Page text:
Notes from a Healer

Small Potatoes

Brian T. Maurer
btmaurer1@comcast.net

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“The pain is in my leg—here.”  The boy leans forward and grasps his left calf.  “And just today my back started hurting too.”

“How long has your leg been bothering you?” I ask.

He shrugs his shoulders.  “Five days,” he says.

“Can you sleep at night?”

He nods his head.

“So you’ve had the pain in your calf for five days, but your back just started hurting today.  What’s the pain in your leg like?”

“I dunno.  Sort of like an ache, I guess.”

“Is it like a cramp, or something like an electric shock?”

“No, not really.  It’s just there.”

“He was bitten by a tick about a month ago,” the boy’s mother says.  She’s been sitting quietly in the chair listening to her son’s attempts to explain his pain.

“How long was the tick in place?”

“I pulled it off as soon as I felt it,” the boy says.

“I didn’t see it,” the mother says.  “I had just come home from the hospital at the time.”

“I see.  Well, let’s have a look at that leg, and your back too.”

The boy readily hops down from the exam table when I ask him to.  I check his spine; ask him to bend forward, backward and to each side.  He does so with ease.  I instruct him to lie down on the exam table so I can check his leg.  There is full range of motion at the hip, knee and ankle.  I note no swelling of the calf, no redness.  There is minimal tenderness to palpation when I squeeze the calf muscle.  Straight leg raising does not accentuate the pain.

“It’s difficult to say what’s causing the discomfort in his leg,” I say.  “Have you given him any medicine for pain?”

“No,” the mother says.  “For some reason I usually don’t think to give my kids pain medicine—not unless they’re really hurting.  At this point I’m just worried about the tick bite.”

I nod my head.  “Usually Lyme disease doesn’t show up like this, but I can certainly order a blood test to check.  Meantime, you could give him something for pain if it gets bad.”

I reach into the overhead cabinet for a lab slip and proceed to fill it out.  “There are two drawing stations in town,” I explain, telling her the locations.

“Yes, I remember.  I took my daughter there a couple of months ago.”

“Good.  I’ll call you as soon as the results come back.”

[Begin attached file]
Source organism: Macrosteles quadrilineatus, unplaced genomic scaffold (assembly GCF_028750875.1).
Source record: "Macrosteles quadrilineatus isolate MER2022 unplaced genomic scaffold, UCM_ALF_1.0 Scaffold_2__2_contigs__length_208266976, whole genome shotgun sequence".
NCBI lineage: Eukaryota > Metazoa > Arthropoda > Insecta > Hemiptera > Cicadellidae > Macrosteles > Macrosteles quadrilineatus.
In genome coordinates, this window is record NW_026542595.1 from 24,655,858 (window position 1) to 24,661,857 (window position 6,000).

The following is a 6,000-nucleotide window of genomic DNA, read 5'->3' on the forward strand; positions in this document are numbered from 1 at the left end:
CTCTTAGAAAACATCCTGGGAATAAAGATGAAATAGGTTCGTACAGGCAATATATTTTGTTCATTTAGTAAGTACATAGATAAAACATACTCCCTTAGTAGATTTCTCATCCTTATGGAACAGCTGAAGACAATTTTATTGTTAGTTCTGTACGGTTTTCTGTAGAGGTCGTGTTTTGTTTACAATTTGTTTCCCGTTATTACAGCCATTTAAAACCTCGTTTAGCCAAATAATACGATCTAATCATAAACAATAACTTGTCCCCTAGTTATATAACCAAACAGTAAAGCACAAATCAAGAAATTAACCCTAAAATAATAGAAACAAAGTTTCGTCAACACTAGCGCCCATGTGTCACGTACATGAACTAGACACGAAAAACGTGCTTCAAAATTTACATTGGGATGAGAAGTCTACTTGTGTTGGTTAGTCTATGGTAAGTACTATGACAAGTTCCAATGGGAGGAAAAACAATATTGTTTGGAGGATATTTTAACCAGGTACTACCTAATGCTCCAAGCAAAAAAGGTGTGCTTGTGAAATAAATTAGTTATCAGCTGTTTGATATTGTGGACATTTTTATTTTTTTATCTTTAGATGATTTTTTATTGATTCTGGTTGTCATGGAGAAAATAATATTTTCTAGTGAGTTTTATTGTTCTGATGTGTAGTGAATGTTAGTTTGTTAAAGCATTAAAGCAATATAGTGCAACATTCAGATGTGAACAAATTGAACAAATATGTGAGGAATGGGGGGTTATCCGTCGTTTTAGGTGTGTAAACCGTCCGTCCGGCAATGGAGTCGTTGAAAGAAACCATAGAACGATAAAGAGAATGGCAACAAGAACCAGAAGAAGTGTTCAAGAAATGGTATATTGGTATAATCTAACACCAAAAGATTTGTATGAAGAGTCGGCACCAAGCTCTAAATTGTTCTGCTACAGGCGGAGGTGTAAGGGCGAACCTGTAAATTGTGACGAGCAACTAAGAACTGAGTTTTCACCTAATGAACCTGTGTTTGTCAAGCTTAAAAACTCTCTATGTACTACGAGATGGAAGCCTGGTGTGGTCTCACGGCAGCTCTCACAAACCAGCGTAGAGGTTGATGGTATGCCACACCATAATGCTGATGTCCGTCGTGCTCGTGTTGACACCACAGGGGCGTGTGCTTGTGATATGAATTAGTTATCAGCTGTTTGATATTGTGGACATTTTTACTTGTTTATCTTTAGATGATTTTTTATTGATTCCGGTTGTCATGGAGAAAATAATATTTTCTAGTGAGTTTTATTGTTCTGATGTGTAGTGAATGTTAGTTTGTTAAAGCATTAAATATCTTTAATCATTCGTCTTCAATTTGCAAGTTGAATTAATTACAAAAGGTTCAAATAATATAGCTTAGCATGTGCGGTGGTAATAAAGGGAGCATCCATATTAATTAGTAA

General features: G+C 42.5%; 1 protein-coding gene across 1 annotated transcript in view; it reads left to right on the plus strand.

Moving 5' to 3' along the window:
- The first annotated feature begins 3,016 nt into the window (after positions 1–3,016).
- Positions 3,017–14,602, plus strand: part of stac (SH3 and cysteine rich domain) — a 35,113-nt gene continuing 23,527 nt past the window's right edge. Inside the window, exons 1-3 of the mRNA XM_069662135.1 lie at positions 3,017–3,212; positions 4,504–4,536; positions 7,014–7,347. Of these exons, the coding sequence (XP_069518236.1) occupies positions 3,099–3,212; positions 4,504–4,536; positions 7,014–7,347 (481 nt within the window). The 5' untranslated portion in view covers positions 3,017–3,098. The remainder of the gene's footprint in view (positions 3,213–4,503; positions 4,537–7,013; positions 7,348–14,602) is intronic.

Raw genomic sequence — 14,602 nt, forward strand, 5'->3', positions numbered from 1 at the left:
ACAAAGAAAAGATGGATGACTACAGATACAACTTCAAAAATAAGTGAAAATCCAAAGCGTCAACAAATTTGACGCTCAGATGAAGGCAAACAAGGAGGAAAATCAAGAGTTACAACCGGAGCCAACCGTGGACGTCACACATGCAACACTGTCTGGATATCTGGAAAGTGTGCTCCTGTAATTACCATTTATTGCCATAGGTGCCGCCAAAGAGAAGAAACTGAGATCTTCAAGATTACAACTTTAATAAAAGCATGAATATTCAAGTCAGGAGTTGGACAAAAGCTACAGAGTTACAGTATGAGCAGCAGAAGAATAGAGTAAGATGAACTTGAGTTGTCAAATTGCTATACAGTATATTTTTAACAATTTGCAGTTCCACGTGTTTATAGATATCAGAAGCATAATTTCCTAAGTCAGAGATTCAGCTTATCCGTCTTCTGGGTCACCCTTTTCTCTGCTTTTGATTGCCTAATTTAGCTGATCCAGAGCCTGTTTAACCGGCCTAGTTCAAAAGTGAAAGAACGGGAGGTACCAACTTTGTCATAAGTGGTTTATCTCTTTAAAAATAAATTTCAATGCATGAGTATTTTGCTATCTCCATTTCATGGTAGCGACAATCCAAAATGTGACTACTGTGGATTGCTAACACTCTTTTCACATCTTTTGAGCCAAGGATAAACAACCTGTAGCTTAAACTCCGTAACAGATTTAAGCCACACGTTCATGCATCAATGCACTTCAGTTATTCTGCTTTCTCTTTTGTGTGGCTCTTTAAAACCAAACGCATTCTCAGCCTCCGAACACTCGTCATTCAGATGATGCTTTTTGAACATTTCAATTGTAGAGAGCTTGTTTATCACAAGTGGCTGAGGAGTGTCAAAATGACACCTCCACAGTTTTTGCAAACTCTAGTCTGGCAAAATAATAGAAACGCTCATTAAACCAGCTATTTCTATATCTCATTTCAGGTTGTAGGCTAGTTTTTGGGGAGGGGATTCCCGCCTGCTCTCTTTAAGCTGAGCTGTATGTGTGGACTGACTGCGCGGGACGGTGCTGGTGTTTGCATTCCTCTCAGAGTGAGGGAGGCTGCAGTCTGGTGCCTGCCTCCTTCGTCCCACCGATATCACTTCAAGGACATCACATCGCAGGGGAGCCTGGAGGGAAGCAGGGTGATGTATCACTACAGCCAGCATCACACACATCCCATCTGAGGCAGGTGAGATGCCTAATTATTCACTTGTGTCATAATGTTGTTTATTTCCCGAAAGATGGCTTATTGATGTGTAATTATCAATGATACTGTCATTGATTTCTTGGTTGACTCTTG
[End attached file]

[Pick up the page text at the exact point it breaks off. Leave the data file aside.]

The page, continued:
I open the exam room door for the boy and his mother.  “By the way, you mentioned that you had just come home from the hospital.  Were you ill?”

“Not me—my daughter.”

“Your daughter....”  I search my memory for the name.

“She was just diagnosed with leukemia,” the mother says.  “She’s in remission now, but she’s got two and a half years of chemotherapy ahead of her, and she’s only five.”

Of course; now I remember.  I had seen the little girl for a clinical pneumonia.  She improved on a course of antibiotics, but relapsed a month later.  The second time my colleague had ordered a routine CBC along with a chest x-ray.  The WBC came back 53,000 with 93% immature forms.

“If I recall correctly, the final diagnosis was ALL, is that right?”

“Yes.  They say that if you have to have leukemia as a kid, that’s the one to have.”

“It carries the best prognosis—the best chance for cure.”

“That’s what we’re hoping for,” the mother smiles.  “After what we’ve been through, I can deal with some back and muscle pain—even if it turns out to be Lyme disease.  At least you can cure Lyme with antibiotics.”

“Most of the kids I’ve seen with Lyme disease respond quickly to treatment.  Invariably, they do well.”

The mother nods her head.  “At this point anything short of cancer is small potatoes now,” she says.

Oddly, in this moment, I find myself in total agreement with her.

When it comes to the relative weight of medical diagnoses, perspective is everything.

 

About the Author

  • Photo of Brian T. MaurerBrian T. Maurer has practiced pediatric medicine as a Physician Assistant for the past three decades.  As a clinician, he has always gravitated toward the humane aspect in patient care—what he calls the soul of medicine.  Over the past decade, Mr. Maurer has explored the illness narrative as a tool to enhance the education of medical students and cultivate an appreciation for the delivery of humane medical care.  His first book, Patients Are a Virtue, recently reviewed in The Yale Journal for Humanities in Medicine, is a collection of patient vignettes illustrating what Sir William Osler called “the poetry of the commonplace” in clinical medical practice. Interested readers can read more of the author's writings at his website and blog.

  • Published: August 8, 2011